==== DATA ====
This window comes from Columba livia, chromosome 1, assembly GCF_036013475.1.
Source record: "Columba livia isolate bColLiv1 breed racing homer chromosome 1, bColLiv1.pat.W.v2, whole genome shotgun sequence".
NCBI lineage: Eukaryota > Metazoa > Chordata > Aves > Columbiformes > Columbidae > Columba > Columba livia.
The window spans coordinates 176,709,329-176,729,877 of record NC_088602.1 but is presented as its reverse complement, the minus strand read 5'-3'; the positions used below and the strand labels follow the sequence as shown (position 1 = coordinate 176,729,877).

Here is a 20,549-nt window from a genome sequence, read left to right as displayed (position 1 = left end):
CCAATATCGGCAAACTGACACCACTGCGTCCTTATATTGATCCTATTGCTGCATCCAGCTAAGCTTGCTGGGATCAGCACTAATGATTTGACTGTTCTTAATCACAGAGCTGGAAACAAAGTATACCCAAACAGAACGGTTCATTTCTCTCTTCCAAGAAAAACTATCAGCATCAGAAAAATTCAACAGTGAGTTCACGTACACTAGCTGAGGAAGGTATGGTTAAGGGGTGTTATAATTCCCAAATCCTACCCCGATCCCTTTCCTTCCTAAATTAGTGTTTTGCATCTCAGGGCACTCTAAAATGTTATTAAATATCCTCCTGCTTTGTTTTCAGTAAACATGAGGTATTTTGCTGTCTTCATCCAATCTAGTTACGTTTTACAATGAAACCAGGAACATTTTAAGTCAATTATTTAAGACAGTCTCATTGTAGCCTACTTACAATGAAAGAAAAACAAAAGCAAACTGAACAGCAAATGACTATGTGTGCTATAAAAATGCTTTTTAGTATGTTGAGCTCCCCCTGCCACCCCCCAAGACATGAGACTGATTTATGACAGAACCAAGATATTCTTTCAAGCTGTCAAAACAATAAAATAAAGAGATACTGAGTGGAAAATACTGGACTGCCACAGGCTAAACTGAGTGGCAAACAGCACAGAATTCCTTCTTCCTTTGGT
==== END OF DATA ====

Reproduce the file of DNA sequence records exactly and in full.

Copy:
This window comes from Columba livia, chromosome 1, assembly GCF_036013475.1.
Source record: "Columba livia isolate bColLiv1 breed racing homer chromosome 1, bColLiv1.pat.W.v2, whole genome shotgun sequence".
NCBI lineage: Eukaryota > Metazoa > Chordata > Aves > Columbiformes > Columbidae > Columba > Columba livia.
The window spans coordinates 176,709,329-176,729,877 of record NC_088602.1 but is presented as its reverse complement, the minus strand read 5'-3'; the positions used below and the strand labels follow the sequence as shown (position 1 = coordinate 176,729,877).

Here is a 20,549-nt window from a genome sequence, read left to right as displayed (position 1 = left end):
CCAATATCGGCAAACTGACACCACTGCGTCCTTATATTGATCCTATTGCTGCATCCAGCTAAGCTTGCTGGGATCAGCACTAATGATTTGACTGTTCTTAATCACAGAGCTGGAAACAAAGTATACCCAAACAGAACGGTTCATTTCTCTCTTCCAAGAAAAACTATCAGCATCAGAAAAATTCAACAGTGAGTTCACGTACACTAGCTGAGGAAGGTATGGTTAAGGGGTGTTATAATTCCCAAATCCTACCCCGATCCCTTTCCTTCCTAAATTAGTGTTTTGCATCTCAGGGCACTCTAAAATGTTATTAAATATCCTCCTGCTTTGTTTTCAGTAAACATGAGGTATTTTGCTGTCTTCATCCAATCTAGTTACGTTTTACAATGAAACCAGGAACATTTTAAGTCAATTATTTAAGACAGTCTCATTGTAGCCTACTTACAATGAAAGAAAAACAAAAGCAAACTGAACAGCAAATGACTATGTGTGCTATAAAAATGCTTTTTAGTATGTTGAGCTCCCCCTGCCACCCCCCAAGACATGAGACTGATTTATGACAGAACCAAGATATTCTTTCAAGCTGTCAAAACAATAAAATAAAGAGATACTGAGTGGAAAATACTGGACTGCCACAGGCTAAACTGAGTGGCAAACAGCACAGAATTCCTTCTTCCTTTGGT